January 21, 2010

Gstaad. I went to a wonderful party, three days of a non-stop feast, although not at the Palace, the mere hoi polloi were excluded, in theory at least.

There wasn’t a sign of Kate or a Mick, they must have forgotten the date, actually they were not invited, but Topper (whom no one could say is a pleb—well bred is his motto, or is it well fed?) was there, as was Freddy, and Minnie, and Lolly and Bunny and George, I couldn’t have liked it more.

Sorry, Sir Noel, but I write this rather hung over, the Muse having silently slipped away in the snow around six-thirty this morning on my way home.  430 swells flew over the Atlantic for Philip Radziwill’s marriage to Devon Schuster, his childhood sweetheart, for a romantic but spectacular wedding in the snow-covered village of Gstaad, where the groom’s parents have a chalet. The timing was perfect. Gstaad resembles Yemen during the holidays, but then things quiet down until the February rush that turns this beautiful alpine town into Beirut with a bit of downtown Moscow thrown in for good measure.  So, in the middle of January, while hoi polloi were back chasing the not so mighty buck, the swells arrived for some serious partying among the sheltering mountains of the Bernese Oberland, the German part of good old Helvetia which I love. (French speaking Switzerland I find bogus-chic, and the Italian part slightly Sloany—phony).

What a pleasure it was not to run into anime creatures with exaggerated cheeks, lips and breasts. No pouting Jade Jaggers stinking up the place with their self-importance, certainly no desperate publicity-seeking Paris Hilton types,  just a lot of young good looking people having fun. The parents of the groom are very old and good friends of mine. The mother, Eugenie Radziwill, is actually a childhood friend. As is her husband John. I first met John’s father, Stas, when he was JFK’s brother-in-law. He was married to Jackie’s much prettier sister Lee, but the marriage I always thought to be a rocky one, and it ended in divorce sometime during the Seventies. Stas liked to have a good time and we used to hit the clubs together when he’d come to Paris. He would have enjoyed last weekend as he had an eye for the ladies, to say the least. Just before I sat down to write this column I glanced at the papers and saw pictures of a hoodie delivering a small package to 18-year old Georgia Jagger, and with the de riguer punch-up which followed and ended Georgia’s birthday celebration in London. Oh to be in England, with its hoodies and its punch-ups,  but for the moment I think I’ll stick to Switzerland.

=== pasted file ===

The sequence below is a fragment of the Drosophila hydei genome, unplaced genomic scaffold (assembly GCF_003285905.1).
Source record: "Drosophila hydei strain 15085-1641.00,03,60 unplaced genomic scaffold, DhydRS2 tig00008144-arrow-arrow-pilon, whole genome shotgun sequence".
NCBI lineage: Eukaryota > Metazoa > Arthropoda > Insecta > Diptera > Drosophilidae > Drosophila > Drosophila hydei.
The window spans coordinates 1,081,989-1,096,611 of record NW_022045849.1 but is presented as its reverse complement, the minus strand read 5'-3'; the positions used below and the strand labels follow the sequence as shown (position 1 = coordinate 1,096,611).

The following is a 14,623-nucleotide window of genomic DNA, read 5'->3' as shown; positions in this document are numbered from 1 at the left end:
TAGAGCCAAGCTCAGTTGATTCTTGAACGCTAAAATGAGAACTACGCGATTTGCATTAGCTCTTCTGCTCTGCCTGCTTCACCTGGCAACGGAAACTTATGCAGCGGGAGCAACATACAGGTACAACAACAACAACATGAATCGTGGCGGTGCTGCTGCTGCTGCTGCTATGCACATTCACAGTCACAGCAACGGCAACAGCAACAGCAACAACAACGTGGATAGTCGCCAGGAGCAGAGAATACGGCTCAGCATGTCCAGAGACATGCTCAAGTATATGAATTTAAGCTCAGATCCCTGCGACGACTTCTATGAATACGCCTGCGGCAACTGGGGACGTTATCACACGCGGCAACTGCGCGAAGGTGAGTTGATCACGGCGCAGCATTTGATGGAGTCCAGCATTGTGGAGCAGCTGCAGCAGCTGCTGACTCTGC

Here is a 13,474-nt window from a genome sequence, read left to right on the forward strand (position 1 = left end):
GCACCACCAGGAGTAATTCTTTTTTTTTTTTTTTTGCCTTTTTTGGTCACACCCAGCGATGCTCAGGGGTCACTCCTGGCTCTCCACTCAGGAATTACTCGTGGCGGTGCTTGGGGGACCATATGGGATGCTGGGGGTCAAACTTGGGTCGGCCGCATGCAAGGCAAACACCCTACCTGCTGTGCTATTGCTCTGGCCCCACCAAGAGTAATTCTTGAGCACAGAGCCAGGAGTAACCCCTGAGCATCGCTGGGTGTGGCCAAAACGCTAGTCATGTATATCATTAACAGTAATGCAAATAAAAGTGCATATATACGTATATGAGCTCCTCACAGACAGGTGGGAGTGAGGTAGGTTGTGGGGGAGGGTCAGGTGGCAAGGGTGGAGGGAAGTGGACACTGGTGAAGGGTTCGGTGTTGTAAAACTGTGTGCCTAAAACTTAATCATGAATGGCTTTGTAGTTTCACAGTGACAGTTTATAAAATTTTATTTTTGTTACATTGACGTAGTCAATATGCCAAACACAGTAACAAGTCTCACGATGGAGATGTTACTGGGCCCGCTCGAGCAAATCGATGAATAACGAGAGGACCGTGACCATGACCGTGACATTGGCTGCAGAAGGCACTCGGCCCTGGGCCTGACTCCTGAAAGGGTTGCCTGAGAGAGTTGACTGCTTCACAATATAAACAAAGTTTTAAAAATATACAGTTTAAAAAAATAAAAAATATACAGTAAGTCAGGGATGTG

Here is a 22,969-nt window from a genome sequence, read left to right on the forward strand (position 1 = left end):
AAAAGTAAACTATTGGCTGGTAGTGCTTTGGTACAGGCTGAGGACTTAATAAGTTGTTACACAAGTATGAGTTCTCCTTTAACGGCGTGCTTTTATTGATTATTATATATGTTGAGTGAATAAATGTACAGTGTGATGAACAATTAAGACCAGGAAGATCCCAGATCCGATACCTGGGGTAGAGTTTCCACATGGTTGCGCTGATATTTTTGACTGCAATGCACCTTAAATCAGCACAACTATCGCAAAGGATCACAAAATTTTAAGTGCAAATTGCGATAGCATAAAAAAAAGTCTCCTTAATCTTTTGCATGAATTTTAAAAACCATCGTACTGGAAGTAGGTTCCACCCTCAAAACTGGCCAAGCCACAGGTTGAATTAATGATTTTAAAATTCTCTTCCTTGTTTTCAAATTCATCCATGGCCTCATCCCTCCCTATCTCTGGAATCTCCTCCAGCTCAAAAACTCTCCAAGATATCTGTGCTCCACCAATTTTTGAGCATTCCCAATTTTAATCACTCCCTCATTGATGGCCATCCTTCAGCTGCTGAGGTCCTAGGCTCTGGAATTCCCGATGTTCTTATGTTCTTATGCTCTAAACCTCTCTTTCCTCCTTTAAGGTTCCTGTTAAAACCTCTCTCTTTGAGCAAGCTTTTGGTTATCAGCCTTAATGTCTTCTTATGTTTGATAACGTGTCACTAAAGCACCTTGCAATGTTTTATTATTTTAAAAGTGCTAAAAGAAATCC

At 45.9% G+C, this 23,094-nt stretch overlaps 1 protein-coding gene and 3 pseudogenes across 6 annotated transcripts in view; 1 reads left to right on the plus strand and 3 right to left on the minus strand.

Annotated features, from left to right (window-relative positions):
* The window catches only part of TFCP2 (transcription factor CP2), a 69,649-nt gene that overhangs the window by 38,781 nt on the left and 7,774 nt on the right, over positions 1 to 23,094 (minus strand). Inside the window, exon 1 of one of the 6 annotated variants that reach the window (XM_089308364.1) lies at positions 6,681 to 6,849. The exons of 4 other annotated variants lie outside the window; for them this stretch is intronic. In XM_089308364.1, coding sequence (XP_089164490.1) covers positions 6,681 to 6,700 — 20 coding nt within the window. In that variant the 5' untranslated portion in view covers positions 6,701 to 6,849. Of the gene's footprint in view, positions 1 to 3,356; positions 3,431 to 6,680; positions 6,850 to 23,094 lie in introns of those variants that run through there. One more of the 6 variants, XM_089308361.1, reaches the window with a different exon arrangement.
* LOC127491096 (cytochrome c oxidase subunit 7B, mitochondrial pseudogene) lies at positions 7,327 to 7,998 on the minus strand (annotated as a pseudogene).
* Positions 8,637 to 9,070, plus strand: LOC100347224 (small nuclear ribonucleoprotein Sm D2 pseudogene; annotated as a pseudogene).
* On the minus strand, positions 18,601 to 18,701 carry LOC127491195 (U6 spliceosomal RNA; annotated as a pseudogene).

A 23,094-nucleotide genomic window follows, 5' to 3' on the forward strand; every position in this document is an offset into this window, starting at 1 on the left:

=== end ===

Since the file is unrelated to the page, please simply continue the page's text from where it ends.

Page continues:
“I danced with a married lady while very much in my cups and kissed her. Right in the kisser. After awhile I wanted some more, asked her to dance once again and applied the Taki method. Not best pleased she pushed me away.”

And the hell of a party that was. Miles of silk covered the permanent tent that houses four tennis courts, and miles of marble that based the Radziwill portraits that plastered the tent. The Radziwills were electors of Poland, which means they were elected to be kings, not a bad idea even back then. Another good idea was to start the fun with a mountain fondue party on Friday, with cabins well-stacked with warm gluewein taking the merry makers to the top. Coming down for some strange reason seemed to go much quicker and then it was on to the Palace GreenGo club until the dawn.

Next day came the wedding in the beautiful Saanen church followed by the ball. In between, however, I had been asked to give a lunch for some who flew over for the bash, which did not turn out to be a great success even if I say so myself. I felt too ill and had to leave in the middle for some cross country skiing to be ready for the evening. A rather rude thing to do but necessary. My great buddy John Sutin played host, although he wasn’t feeling his best either, especially as he was wearing an alpine coat of lemon green that did not help.
And a funny thing happened that evening. I danced with a married lady while very much in my cups and kissed her. Right in the kisser. After awhile I wanted some more, asked her to dance once again and applied the Taki method. Not best pleased she pushed me away. Never one to insist, I sat down and complained to a friend of mine about the volatility of females. “But that was her twin,” my friend George told me, “and they’re wearing identical dresses.” Figuring that I might pick on the wrong twin again, I gave up and concentrated on some of my daughter’s friends. For dancing only, that is. 

Now I’m left with some wonderful memories and an enlarged liver for my troubles. My son John Taki set a new record in the Taki Cup as he raced up to the Eagle Club in 36 minutes. Ten years ago, when the competition began, 59 minutes was the record that was supposed to be unbreakable. And JT did it without sleep and having skied all day. He does even better with the fairer sex—he’s separated from his Italian wife and has two young children—but the reason I consider him an ungrateful son who hates his father is because he absolutely refuses to put in a good word for his old man to past or present girlfriends. In fact he tells them I’m happily married, a vulgar abuse of the truth.


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